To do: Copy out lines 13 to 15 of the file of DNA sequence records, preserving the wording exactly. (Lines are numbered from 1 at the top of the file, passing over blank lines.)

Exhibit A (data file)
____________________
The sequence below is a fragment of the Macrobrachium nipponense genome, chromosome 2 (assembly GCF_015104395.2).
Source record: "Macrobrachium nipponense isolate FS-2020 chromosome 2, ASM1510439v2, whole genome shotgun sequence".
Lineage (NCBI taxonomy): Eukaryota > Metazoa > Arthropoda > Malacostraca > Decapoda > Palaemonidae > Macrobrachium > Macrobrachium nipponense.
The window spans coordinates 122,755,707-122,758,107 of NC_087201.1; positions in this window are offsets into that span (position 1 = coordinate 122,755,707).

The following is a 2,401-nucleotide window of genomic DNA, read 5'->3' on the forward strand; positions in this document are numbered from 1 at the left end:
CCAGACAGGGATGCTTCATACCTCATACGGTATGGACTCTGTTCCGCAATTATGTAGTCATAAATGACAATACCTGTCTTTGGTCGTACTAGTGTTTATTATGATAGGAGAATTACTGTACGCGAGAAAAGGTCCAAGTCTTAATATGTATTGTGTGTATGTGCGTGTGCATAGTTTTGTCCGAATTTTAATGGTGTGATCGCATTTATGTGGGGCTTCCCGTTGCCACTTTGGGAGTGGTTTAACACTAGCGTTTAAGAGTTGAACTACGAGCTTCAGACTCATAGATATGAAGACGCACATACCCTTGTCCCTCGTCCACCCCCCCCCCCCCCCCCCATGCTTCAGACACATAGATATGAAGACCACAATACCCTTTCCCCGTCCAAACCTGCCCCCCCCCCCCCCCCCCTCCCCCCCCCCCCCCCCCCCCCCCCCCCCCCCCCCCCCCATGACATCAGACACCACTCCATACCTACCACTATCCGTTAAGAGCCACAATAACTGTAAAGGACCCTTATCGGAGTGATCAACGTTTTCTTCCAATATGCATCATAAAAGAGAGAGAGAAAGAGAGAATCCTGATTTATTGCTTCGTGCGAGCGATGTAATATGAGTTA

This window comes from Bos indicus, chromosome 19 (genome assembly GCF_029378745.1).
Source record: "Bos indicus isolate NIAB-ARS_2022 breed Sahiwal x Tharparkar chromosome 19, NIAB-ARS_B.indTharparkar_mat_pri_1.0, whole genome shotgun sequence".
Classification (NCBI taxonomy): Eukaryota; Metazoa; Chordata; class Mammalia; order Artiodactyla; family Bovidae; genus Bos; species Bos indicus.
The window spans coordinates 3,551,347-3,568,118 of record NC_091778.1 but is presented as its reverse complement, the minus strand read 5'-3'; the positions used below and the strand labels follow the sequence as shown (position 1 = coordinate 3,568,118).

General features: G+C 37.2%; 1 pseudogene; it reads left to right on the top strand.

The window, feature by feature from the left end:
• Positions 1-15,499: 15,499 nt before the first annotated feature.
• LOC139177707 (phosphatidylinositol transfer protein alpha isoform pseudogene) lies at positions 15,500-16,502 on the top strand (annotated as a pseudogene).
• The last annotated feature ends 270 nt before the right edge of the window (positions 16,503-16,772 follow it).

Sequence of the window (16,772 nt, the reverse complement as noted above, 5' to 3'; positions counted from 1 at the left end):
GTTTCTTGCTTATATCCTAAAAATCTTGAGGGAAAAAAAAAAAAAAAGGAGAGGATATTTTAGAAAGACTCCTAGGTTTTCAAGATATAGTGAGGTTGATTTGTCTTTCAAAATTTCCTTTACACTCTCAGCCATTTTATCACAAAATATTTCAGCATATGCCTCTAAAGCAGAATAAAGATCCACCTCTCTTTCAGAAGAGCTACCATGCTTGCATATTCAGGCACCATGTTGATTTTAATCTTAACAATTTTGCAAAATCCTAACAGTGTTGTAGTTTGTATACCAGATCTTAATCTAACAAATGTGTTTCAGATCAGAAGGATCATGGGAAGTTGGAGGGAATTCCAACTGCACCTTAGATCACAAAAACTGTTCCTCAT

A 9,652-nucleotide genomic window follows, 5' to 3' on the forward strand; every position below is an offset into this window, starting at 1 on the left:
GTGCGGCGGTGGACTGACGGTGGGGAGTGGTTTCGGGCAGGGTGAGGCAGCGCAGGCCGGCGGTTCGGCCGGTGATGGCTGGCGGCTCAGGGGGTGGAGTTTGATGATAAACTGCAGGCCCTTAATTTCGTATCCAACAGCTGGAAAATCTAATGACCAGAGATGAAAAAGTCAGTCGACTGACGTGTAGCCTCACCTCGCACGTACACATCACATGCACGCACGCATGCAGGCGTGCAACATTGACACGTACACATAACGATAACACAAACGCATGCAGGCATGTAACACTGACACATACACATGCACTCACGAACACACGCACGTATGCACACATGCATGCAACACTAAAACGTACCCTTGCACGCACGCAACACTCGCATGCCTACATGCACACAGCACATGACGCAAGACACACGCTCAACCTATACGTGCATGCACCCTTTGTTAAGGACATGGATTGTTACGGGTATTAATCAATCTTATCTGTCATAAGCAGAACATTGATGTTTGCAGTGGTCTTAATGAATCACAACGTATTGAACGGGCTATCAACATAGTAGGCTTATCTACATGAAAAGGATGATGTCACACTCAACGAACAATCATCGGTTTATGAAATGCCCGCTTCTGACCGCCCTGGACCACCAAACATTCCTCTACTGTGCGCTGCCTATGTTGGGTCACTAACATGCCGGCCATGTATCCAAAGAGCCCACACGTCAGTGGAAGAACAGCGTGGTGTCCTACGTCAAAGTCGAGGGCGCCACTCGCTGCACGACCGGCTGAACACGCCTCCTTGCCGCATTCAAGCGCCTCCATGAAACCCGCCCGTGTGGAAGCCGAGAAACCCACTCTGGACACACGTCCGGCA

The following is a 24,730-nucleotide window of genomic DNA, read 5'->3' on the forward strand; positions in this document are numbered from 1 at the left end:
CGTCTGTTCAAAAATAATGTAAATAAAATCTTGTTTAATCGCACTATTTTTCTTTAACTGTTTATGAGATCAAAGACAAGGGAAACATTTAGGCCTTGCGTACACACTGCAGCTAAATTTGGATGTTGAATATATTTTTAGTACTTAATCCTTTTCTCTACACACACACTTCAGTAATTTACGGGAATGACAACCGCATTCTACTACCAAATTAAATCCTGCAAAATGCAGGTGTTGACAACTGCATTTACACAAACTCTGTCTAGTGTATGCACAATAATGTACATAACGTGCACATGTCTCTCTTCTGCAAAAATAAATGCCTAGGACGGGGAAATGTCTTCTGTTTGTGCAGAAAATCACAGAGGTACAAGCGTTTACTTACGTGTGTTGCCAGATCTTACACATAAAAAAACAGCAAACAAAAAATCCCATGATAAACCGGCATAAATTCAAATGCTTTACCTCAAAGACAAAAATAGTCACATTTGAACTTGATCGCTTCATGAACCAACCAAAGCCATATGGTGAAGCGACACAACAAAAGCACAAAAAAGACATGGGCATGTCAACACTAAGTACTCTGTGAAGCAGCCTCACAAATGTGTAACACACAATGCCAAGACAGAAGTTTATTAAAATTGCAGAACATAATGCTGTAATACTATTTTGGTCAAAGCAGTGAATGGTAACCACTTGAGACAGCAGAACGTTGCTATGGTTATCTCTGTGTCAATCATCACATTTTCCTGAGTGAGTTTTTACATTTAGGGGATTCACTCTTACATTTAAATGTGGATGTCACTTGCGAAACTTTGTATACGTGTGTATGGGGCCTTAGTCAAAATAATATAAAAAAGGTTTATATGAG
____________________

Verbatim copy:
• Positions 1-15,499: 15,499 nt before the first annotated feature.
• LOC139177707 (phosphatidylinositol transfer protein alpha isoform pseudogene) lies at positions 15,500-16,502 on the top strand (annotated as a pseudogene).
• The last annotated feature ends 270 nt before the right edge of the window (positions 16,503-16,772 follow it).